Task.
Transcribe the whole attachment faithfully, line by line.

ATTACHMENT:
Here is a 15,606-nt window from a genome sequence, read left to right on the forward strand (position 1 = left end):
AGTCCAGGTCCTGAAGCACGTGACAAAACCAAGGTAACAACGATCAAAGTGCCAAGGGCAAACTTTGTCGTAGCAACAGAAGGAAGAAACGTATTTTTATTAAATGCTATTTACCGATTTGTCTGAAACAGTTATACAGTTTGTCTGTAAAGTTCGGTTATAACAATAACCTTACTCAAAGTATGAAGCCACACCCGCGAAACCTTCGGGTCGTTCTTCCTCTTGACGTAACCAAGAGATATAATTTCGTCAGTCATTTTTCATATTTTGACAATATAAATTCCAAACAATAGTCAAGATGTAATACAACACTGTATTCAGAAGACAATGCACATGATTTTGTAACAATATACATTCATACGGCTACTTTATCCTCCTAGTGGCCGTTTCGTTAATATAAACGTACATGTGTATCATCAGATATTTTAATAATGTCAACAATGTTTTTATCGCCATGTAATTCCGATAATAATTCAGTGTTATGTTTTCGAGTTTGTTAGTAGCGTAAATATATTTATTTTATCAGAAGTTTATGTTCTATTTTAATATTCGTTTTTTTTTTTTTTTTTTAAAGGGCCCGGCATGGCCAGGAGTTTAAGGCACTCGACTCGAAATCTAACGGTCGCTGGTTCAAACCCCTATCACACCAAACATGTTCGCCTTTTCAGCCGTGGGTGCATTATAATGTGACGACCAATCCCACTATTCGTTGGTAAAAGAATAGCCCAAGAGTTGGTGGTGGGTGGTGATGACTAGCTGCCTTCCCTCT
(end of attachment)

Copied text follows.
Here is a 15,606-nt window from a genome sequence, read left to right on the forward strand (position 1 = left end):
AGTCCAGGTCCTGAAGCACGTGACAAAACCAAGGTAACAACGATCAAAGTGCCAAGGGCAAACTTTGTCGTAGCAACAGAAGGAAGAAACGTATTTTTATTAAATGCTATTTACCGATTTGTCTGAAACAGTTATACAGTTTGTCTGTAAAGTTCGGTTATAACAATAACCTTACTCAAAGTATGAAGCCACACCCGCGAAACCTTCGGGTCGTTCTTCCTCTTGACGTAACCAAGAGATATAATTTCGTCAGTCATTTTTCATATTTTGACAATATAAATTCCAAACAATAGTCAAGATGTAATACAACACTGTATTCAGAAGACAATGCACATGATTTTGTAACAATATACATTCATACGGCTACTTTATCCTCCTAGTGGCCGTTTCGTTAATATAAACGTACATGTGTATCATCAGATATTTTAATAATGTCAACAATGTTTTTATCGCCATGTAATTCCGATAATAATTCAGTGTTATGTTTTCGAGTTTGTTAGTAGCGTAAATATATTTATTTTATCAGAAGTTTATGTTCTATTTTAATATTCGTTTTTTTTTTTTTTTTTTAAAGGGCCCGGCATGGCCAGGAGTTTAAGGCACTCGACTCGAAATCTAACGGTCGCTGGTTCAAACCCCTATCACACCAAACATGTTCGCCTTTTCAGCCGTGGGTGCATTATAATGTGACGACCAATCCCACTATTCGTTGGTAAAAGAATAGCCCAAGAGTTGGTGGTGGGTGGTGATGACTAGCTGCCTTCCCTCT